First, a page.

Ukrainian Film Industry Boosted by Increase in State Funding

The country's yearly budget for cinema doubled to $30 million as new features begin to roll out.

ODESSA, UKRAINE – A new wave of Ukrainian feature films, including Hollywood-style genre movies, musicals and new takes on history, is being fueled by a sharp increase in public funding.

Ukrainian producers who for years endured with little or no state support say recent increases in funding -- doubling this year from $16 million to $30 million -- are unleashing a storm of creativity.

"The word is that the president has American advisors who told him that if he wanted to gain public popularity he should spend money on film, culture, the internet and other feel-good areas," one producer told The Hollywood Reporter.

President Viktor Yanukovich, elected in February 2010, has been criticized in the West for his human rights record, particularly over the imprisonment on abuse of office charges of former prime minister Yulia Timoshenko, who stood against him during the presidential race.

But the recent introduction of $2 billion in welfare increases and other reforms have won him popularity that previously eluded him.

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The money for production support may represent a tiny percentage of Ukrainian public spending, but the wealth of new films on show Tuesday at a works-in-progress presentation during the fourth edition of the Odessa International Film Festival suggests that funds are being well spent.

All but three of the nine of projects presented were publicly funded and many of them were in Ukrainian, a language sufficiently different from Russian that the films need dubbing in order to sell to the large Russian market.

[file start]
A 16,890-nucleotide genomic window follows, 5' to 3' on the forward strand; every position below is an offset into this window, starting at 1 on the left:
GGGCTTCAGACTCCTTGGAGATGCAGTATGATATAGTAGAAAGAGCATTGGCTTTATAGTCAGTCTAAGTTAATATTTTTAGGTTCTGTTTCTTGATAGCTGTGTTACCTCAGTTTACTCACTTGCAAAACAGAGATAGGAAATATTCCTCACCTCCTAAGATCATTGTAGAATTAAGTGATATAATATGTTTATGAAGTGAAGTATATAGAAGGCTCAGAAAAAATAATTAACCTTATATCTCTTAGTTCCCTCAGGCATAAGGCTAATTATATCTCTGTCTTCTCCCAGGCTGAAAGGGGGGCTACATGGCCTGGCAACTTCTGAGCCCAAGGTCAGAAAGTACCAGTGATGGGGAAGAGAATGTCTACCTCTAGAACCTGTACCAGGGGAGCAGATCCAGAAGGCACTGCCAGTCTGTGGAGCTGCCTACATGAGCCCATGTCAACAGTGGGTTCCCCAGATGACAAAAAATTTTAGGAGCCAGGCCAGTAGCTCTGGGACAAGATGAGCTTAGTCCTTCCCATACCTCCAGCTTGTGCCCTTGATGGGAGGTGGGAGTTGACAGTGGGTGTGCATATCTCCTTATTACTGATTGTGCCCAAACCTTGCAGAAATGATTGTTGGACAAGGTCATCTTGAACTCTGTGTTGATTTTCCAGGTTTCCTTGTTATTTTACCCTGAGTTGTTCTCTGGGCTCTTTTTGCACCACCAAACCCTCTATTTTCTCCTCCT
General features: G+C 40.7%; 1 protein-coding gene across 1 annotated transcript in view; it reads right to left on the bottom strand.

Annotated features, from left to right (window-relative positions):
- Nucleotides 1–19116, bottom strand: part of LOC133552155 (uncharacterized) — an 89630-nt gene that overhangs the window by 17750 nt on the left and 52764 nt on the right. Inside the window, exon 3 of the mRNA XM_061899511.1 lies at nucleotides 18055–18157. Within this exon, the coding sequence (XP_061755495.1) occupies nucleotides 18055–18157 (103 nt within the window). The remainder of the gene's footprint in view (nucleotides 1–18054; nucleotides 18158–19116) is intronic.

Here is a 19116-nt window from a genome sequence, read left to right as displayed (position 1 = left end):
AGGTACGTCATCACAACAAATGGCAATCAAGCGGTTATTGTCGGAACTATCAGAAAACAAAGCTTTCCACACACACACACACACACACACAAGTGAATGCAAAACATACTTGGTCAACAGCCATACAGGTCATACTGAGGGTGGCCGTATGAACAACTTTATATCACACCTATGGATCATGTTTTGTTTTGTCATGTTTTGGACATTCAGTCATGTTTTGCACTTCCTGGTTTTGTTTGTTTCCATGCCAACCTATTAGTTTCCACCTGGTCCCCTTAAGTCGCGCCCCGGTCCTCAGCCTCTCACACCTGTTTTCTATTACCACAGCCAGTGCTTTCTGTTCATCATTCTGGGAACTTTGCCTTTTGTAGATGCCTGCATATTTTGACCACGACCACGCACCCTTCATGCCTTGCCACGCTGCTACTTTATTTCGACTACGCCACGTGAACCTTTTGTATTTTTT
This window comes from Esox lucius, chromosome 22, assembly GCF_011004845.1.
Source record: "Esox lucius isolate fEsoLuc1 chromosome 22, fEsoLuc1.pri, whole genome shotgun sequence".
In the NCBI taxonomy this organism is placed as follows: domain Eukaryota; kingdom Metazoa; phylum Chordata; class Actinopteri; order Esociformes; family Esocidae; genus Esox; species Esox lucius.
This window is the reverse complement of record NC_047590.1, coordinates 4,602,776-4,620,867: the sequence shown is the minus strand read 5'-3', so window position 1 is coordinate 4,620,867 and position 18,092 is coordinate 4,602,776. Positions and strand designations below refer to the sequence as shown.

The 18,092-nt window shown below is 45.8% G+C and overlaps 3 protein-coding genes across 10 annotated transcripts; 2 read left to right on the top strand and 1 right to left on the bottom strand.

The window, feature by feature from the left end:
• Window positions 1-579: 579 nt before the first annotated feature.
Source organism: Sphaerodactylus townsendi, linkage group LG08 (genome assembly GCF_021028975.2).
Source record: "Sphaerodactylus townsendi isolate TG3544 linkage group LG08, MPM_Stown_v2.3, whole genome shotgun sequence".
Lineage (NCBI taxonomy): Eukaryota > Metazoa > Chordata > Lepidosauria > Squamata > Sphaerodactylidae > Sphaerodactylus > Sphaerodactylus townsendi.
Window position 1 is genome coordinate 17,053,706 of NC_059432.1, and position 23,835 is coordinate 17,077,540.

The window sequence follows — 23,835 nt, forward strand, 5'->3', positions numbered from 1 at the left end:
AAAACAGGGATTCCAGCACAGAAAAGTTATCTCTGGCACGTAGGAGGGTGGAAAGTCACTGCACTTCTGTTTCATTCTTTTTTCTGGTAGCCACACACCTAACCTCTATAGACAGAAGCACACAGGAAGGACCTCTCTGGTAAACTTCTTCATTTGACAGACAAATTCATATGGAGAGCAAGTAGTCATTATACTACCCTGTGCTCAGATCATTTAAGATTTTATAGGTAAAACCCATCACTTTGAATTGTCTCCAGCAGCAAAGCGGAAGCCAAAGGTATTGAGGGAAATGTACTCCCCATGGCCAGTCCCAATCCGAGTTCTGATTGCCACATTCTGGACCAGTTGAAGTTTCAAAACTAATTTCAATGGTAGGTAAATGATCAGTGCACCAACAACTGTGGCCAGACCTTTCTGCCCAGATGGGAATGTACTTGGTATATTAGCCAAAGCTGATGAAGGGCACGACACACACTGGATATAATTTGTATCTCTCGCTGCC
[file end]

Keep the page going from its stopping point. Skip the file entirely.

But with budgets from $500,000 to around $2 million, the range and quality of projects impressed a professional audience of more than 150 producers, critics, agents and distributors.

"I was first here three years ago and there was nothing," said Moscow-based producer Yevgeny Gindilis. "What we are seeing now is really impressive."

Projects include Unforgotten Shadows,  a horror-comedy that looks like an Eastern American Pie -- with teen romance and sexual adventures setting the tone before things go horridly wrong when ancient ghouls are accidentally awoken. The film is slated for release in the Ukraine on Sept. 19, and its producer, Andex Selivanov, is negotiating a DVD release and limited theatrical showing in the U.S., where there is a large Ukrainian Diaspora.

Igor Savychenko -- a producer, director and member of the Motion Picture Association of Ukraine who has three films in post-production and a range of projects at other stages -- is hoping for an international A-class festival premiere for The Guide, a thriller set in 1930s Ukraine as famine and revolutionary zeal combine to make life dangerous for a young American orphan on the run from police following the murder of his engineer father.

The film stars actor Jeff Burrell and a top Ukrainian cast, with the young boy played by the son of a Kiev-based American diplomat.

"Most films are fully funded by the state and that is allowing producers to make films that earlier they simply could not," Savychenko said. "There is a real burst of creativity coming to screens here now."

Examples of that creativity include Trumpeter, produced by Olga Zherzhenko, a kind of Ukrainian Glee set in a music school with a wholly original score, teen cast and high-octane feel-good factor.

And there’s Toloka, produced by Philip Illienko, a lyrical take on the violence of Ukraine’s long history set on one plot of land over several hundred years.

Renowned Georgian-born director Nana Djordjadze is also shooting here. Her new film, Fedor, is a comedy about a 14-year-old boy’s romance with a beautiful young woman who is also a local prostitute. Set in Odessa in the late Soviet period, it evokes a certain gentle nostalgia for first love and an era many now regard with fondness.

The Odessa International Film Festival runs July 12-20.